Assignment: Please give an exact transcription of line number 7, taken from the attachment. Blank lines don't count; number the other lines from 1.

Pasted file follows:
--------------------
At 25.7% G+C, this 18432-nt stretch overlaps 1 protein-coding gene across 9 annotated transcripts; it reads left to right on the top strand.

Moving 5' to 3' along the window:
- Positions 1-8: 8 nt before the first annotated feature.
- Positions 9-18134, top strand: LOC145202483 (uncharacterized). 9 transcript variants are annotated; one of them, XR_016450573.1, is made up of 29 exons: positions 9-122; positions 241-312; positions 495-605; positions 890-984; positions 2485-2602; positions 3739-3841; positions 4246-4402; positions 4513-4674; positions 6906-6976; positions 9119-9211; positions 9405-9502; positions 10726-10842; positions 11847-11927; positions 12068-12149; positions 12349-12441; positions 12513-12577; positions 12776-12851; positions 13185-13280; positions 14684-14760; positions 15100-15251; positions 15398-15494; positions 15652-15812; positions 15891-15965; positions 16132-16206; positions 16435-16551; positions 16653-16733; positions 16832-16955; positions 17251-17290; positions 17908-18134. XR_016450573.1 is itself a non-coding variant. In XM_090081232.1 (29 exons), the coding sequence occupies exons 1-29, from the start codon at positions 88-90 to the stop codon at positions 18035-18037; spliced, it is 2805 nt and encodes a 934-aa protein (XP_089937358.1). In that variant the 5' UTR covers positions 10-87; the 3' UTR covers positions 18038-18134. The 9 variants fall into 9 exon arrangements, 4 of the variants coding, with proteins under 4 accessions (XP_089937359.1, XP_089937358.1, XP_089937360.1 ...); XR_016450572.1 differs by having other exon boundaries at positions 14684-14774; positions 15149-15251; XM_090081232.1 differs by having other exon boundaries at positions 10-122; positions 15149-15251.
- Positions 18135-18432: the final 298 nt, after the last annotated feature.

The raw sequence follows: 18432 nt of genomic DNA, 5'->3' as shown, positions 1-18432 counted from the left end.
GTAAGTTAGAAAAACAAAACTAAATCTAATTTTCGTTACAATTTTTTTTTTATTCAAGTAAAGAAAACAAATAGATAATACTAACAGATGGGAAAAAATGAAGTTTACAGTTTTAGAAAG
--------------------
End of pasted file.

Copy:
GTAAGTTAGAAAAACAAAACTAAATCTAATTTTCGTTACAATTTTTTTTTTATTCAAGTAAAGAAAACAAATAGATAATACTAACAGATGGGAAAAAATGAAGTTTACAGTTTTAGAAAG